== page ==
From Mon Jun 18 07:14:14 2001
Date: Sun, 17 Jun 2001 15:43:07 -0500 (CDT)
From: Michael Eisenscher <>
Article: 121183
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From: Philip Oke <>

Debunking movie myths: some class truth about Pearl Harbor

By Greg Butterfield, Workers World, 21 June 2001

A young couple's romance is disrupted by a foreign enemy's unprovoked attack on a peaceful Pacific isle.

That's the mythical tale depicted in Pearl Harbor, the blockbuster film produced by the Walt Disney Co., chock full of Hollywood stars and state-of-the-art special effects.

Pearl Harbor opened Memorial Day weekend to unprecedented commercial and political hype. It claims to tell the story of the Dec. 7, 1941, Japanese air attack on the U.S. Navy station in Hawaii. The film depicts a reluctant United States being dragged into World War II by Japanese aggression.

With the Pentagon's blessing, the producers shot much of the film aboard Navy vessels at the real Pearl Harbor.

Ironically, the film's release coincides with the U.S. government's behind-the-scenes effort to bolster resurgent militarist forces in Japan with the aim of building an imperialist military alliance against the People's Republic of China. Untold millions of Chinese, Korean, Vietnamese and other Asian peasants and workers died fighting Japan's brutal colonial occupation of their countries during the 1930s and 1940s.

A film like Pearl Harbor has the potential to mislead millions of workers and young people about the real nature of World War II and the U.S. role in it.

Japanese American and other Asian American groups say it could also spark a new wave of racist violence against Asian people in this country. They note that all of the Asian people in the film are depicted as enemies.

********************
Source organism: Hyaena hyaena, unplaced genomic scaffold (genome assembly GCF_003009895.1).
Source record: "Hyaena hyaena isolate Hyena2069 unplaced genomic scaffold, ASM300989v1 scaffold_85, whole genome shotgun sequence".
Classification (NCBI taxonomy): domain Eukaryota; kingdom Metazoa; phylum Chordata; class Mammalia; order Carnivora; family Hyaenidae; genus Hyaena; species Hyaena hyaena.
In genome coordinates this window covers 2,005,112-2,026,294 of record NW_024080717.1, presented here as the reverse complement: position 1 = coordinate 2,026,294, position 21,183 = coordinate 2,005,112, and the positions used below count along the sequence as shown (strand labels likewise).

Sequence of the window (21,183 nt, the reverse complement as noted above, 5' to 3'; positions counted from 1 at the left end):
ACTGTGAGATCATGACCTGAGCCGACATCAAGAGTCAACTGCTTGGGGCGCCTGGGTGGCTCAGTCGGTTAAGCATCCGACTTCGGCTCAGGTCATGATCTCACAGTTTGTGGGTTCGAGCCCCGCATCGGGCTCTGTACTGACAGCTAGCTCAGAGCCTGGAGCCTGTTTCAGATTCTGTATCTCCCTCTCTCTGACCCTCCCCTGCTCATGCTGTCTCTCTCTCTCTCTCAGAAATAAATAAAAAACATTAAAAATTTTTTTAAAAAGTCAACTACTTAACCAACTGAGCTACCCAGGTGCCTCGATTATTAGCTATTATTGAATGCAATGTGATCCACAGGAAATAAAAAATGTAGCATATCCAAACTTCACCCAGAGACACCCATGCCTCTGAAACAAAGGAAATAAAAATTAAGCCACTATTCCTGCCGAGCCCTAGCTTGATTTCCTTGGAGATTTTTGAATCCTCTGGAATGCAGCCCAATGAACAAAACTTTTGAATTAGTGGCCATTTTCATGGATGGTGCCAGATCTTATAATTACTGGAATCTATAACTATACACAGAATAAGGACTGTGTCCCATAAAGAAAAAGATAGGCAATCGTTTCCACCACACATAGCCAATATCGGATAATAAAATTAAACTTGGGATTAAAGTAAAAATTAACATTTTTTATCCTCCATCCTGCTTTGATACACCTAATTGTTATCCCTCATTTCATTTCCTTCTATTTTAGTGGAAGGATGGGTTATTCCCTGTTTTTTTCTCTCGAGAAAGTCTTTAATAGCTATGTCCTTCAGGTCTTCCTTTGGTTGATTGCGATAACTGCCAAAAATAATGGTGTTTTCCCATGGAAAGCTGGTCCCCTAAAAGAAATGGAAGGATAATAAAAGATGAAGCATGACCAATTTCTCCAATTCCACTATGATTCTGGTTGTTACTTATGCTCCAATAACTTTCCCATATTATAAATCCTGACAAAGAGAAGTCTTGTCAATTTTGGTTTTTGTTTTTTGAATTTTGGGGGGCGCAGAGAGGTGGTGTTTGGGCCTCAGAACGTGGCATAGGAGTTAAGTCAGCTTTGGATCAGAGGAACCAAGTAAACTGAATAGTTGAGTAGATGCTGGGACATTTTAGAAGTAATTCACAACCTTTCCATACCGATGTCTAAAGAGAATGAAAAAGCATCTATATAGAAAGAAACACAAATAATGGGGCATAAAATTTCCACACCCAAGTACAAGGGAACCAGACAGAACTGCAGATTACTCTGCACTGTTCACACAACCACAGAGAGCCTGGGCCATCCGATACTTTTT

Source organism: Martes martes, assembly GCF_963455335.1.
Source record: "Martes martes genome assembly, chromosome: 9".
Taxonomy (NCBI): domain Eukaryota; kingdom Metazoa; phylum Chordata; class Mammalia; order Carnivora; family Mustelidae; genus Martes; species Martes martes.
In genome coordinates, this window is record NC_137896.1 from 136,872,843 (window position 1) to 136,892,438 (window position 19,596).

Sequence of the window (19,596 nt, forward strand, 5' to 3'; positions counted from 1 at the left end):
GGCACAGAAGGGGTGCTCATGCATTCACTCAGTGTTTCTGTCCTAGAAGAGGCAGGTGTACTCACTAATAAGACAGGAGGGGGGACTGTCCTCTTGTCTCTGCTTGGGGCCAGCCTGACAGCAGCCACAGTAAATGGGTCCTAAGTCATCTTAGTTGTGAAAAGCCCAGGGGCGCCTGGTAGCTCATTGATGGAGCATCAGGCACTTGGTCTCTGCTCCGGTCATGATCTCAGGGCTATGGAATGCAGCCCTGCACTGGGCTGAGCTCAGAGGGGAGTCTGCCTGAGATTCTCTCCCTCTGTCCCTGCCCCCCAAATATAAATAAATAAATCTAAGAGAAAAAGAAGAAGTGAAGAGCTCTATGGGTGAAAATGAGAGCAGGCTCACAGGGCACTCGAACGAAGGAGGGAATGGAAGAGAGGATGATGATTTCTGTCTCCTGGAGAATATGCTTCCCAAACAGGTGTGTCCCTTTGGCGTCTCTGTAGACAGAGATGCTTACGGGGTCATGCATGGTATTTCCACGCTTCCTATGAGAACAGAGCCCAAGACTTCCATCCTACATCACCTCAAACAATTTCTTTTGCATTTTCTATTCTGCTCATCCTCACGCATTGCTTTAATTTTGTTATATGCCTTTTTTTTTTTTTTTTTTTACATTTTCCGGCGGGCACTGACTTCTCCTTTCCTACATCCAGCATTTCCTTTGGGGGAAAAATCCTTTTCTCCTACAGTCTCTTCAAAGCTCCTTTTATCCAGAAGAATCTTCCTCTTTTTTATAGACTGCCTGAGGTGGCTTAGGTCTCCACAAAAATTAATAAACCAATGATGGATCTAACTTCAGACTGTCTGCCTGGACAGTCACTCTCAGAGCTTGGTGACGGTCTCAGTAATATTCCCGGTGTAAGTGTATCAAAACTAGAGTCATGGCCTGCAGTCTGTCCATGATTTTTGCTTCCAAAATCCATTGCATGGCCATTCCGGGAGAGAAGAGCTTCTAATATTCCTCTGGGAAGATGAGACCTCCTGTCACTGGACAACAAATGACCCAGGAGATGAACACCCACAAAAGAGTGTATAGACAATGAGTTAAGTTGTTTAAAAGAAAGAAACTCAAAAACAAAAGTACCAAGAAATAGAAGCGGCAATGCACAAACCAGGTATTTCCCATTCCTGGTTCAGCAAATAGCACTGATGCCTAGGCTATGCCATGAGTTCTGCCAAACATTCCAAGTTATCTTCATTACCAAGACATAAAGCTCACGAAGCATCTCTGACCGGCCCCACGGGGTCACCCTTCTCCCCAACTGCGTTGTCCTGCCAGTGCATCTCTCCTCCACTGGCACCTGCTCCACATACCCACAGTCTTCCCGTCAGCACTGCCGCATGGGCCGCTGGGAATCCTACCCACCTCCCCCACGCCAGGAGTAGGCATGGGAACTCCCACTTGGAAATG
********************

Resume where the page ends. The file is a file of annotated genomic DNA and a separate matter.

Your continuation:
At a Los Angeles rally calling for a boycott of Pearl Harbor, Floyd Mori, president of the Japanese American Citizens League, said, No matter what we achieve ... how far we've come in this country, when the topic of Pearl Harbor comes up, we're always dragged back to the event. (Reuters, May 21)

Other speakers noted that there's no mention of the U.S. atomic bombing of Hiroshima and Nagasaki at the war's end, nor of the round-up of Japanese American civilians into prison camps.


So what is it that Disney, the Pentagon and crew are trying to hide behind the love story and multi-million-dollar special effects?

First of all, for the U.S. government, big business and the military, World War II wasn't a war against fascism. It was a war among the imperialist powers to redivide the world's riches.

In the Pacific, that meant a war with Japan for control of the natural resources, labor and markets of Asia. Wall Street and Washington were itching for a fight.

Pearl Harbor, in a military-political sense, was very much like the beginning of the Spanish-American War, wrote Vince Copeland, the founding editor of Workers World, in his 1968 pamphlet Expanding Empire.

The Battleship Maine was sunk in Havana Harbor in 1898, and Washington used it as an excuse to declare war on Spain. But Spain needed the sinking of the Maine like it needed the proverbial hole in the head. And U.S. big business needed a war with Spain.